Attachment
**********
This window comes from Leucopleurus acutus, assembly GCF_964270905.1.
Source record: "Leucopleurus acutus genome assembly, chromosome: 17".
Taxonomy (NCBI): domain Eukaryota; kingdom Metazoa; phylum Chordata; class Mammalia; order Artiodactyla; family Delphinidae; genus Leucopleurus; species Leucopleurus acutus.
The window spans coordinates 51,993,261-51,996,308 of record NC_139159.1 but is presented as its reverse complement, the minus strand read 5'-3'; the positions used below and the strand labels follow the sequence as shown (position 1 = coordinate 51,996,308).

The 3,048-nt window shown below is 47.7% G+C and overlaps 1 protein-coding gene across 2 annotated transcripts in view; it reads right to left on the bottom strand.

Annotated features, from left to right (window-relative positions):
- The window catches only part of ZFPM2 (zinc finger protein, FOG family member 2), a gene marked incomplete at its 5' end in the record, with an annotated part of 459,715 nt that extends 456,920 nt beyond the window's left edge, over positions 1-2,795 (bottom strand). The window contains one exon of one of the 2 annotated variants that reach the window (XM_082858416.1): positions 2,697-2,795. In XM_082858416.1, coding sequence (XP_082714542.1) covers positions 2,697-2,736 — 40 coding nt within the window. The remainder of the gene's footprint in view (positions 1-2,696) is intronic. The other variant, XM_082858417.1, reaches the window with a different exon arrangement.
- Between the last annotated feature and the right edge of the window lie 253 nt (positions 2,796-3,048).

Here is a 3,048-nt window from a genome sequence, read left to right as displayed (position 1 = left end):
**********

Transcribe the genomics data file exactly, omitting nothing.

This window comes from Leucopleurus acutus, assembly GCF_964270905.1.
Source record: "Leucopleurus acutus genome assembly, chromosome: 17".
Taxonomy (NCBI): domain Eukaryota; kingdom Metazoa; phylum Chordata; class Mammalia; order Artiodactyla; family Delphinidae; genus Leucopleurus; species Leucopleurus acutus.
The window spans coordinates 51,993,261-51,996,308 of record NC_139159.1 but is presented as its reverse complement, the minus strand read 5'-3'; the positions used below and the strand labels follow the sequence as shown (position 1 = coordinate 51,996,308).

The 3,048-nt window shown below is 47.7% G+C and overlaps 1 protein-coding gene across 2 annotated transcripts in view; it reads right to left on the bottom strand.

Annotated features, from left to right (window-relative positions):
- The window catches only part of ZFPM2 (zinc finger protein, FOG family member 2), a gene marked incomplete at its 5' end in the record, with an annotated part of 459,715 nt that extends 456,920 nt beyond the window's left edge, over positions 1-2,795 (bottom strand). The window contains one exon of one of the 2 annotated variants that reach the window (XM_082858416.1): positions 2,697-2,795. In XM_082858416.1, coding sequence (XP_082714542.1) covers positions 2,697-2,736 — 40 coding nt within the window. The remainder of the gene's footprint in view (positions 1-2,696) is intronic. The other variant, XM_082858417.1, reaches the window with a different exon arrangement.
- Between the last annotated feature and the right edge of the window lie 253 nt (positions 2,796-3,048).

Here is a 3,048-nt window from a genome sequence, read left to right as displayed (position 1 = left end):